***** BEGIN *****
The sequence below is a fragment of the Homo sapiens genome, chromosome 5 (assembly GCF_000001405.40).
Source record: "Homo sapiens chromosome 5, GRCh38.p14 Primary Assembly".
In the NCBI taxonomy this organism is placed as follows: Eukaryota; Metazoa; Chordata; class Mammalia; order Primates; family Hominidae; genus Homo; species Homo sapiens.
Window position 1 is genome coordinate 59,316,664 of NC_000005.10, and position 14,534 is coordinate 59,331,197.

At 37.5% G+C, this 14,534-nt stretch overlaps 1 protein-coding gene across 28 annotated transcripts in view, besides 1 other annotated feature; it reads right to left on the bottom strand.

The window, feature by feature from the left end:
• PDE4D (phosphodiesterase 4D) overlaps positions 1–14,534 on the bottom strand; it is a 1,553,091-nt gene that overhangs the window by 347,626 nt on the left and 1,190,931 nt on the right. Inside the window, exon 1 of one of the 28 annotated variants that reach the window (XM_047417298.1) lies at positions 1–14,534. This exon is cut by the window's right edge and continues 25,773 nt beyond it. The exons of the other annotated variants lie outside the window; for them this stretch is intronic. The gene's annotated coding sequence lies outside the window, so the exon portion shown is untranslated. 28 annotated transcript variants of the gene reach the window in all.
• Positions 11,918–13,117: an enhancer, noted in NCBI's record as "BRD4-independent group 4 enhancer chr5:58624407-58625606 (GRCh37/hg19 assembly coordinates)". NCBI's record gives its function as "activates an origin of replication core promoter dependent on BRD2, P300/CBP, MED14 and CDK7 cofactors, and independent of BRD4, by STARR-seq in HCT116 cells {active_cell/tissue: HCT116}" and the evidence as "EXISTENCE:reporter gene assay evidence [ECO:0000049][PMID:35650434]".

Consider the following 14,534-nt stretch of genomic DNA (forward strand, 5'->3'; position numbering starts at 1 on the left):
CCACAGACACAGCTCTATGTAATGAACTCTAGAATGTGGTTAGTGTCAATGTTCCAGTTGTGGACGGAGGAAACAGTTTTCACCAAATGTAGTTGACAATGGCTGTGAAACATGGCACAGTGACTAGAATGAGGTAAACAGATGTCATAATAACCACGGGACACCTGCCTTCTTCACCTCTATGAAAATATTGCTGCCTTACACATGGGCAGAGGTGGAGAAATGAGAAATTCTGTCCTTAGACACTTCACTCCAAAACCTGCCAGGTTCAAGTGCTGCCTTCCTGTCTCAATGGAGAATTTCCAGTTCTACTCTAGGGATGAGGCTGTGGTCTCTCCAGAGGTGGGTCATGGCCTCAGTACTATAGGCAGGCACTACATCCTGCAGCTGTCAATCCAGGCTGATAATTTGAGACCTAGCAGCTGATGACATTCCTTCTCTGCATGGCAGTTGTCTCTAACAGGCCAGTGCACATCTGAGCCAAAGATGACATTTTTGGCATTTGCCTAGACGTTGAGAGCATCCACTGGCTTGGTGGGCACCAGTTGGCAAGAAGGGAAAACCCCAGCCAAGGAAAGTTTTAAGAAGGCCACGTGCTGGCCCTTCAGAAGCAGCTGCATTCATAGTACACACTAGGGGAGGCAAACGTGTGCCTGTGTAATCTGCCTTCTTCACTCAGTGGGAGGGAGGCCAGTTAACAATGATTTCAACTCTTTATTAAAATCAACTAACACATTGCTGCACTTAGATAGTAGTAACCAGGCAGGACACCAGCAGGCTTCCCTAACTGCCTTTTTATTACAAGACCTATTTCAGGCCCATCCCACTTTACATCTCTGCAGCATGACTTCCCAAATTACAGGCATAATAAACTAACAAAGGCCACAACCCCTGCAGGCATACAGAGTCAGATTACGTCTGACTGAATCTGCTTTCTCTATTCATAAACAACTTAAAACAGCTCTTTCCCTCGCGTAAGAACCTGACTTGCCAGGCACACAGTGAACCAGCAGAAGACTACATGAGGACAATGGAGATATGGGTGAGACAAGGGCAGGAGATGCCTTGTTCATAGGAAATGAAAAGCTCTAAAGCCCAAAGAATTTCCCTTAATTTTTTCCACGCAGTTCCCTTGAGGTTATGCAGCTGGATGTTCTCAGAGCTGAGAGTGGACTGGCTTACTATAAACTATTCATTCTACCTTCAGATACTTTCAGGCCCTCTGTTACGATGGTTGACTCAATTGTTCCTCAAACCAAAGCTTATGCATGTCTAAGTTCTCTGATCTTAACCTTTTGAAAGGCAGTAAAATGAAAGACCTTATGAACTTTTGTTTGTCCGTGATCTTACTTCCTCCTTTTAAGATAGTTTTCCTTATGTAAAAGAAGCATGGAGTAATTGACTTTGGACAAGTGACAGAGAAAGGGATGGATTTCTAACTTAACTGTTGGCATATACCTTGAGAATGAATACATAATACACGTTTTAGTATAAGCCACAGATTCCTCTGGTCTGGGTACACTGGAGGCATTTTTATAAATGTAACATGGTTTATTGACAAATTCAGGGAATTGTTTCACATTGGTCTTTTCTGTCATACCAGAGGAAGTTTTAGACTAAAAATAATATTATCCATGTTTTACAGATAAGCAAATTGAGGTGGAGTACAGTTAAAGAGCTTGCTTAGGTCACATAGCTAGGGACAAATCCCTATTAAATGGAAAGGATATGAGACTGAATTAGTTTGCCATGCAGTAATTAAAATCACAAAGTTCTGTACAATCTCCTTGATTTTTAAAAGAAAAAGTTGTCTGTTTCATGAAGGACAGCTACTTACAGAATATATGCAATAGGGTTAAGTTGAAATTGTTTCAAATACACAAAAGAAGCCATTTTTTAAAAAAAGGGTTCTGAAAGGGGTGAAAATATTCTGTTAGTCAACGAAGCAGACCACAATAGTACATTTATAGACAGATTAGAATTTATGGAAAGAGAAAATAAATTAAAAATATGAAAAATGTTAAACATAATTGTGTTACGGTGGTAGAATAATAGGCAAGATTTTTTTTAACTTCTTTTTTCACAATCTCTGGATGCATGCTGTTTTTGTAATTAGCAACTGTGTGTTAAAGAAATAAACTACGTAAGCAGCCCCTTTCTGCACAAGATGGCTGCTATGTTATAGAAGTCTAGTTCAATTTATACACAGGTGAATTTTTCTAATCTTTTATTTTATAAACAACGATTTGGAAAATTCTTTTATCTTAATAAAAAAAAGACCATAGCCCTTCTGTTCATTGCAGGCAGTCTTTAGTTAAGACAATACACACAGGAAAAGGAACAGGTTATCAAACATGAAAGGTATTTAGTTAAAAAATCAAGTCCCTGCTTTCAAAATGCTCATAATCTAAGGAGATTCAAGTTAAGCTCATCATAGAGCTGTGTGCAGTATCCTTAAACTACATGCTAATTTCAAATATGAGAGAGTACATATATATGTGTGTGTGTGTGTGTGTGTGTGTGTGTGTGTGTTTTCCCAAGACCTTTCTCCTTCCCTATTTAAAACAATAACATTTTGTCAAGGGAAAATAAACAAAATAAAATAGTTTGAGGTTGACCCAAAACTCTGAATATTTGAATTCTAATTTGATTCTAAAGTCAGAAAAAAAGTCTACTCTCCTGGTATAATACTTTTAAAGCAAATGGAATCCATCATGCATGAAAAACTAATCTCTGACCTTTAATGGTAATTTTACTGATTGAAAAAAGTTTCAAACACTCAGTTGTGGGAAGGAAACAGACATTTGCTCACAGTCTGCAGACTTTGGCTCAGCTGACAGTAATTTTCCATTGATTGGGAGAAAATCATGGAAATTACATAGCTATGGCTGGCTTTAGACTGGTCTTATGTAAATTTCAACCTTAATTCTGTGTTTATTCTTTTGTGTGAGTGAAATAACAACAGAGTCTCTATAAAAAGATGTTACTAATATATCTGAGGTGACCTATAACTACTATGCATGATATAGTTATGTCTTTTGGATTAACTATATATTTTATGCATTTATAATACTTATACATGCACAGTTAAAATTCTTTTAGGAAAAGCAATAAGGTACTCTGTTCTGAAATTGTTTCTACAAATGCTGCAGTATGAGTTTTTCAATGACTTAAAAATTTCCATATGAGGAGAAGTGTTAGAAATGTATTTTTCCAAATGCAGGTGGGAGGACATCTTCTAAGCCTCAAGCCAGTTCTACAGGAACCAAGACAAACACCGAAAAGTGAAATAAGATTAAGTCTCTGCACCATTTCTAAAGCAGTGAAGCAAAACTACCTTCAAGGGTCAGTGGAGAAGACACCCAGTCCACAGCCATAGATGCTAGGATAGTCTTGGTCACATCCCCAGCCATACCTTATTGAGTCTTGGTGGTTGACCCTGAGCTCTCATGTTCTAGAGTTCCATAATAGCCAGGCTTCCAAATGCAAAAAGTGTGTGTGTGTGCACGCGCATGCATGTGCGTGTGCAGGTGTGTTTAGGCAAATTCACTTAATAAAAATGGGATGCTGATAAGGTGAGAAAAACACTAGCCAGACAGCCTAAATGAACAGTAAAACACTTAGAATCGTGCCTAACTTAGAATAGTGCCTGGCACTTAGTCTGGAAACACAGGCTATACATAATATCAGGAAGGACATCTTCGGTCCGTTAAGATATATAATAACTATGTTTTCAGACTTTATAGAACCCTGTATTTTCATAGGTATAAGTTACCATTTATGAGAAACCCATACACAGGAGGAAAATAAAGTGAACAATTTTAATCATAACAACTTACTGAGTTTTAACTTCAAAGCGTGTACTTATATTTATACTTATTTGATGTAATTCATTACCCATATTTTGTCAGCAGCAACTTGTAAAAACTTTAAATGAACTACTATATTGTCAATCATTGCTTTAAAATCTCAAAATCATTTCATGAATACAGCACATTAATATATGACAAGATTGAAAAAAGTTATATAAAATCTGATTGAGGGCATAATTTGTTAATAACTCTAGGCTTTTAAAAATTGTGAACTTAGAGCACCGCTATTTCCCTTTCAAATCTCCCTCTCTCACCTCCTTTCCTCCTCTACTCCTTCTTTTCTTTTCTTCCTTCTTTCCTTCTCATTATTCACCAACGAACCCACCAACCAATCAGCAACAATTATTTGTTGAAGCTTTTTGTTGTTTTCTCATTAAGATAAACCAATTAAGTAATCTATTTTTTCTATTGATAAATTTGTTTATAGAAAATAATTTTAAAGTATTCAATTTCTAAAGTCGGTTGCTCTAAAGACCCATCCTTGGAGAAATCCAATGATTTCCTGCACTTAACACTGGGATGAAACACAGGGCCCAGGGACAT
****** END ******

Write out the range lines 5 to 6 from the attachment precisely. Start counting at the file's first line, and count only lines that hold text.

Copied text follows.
At 37.5% G+C, this 14,534-nt stretch overlaps 1 protein-coding gene across 28 annotated transcripts in view, besides 1 other annotated feature; it reads right to left on the bottom strand.

The window, feature by feature from the left end: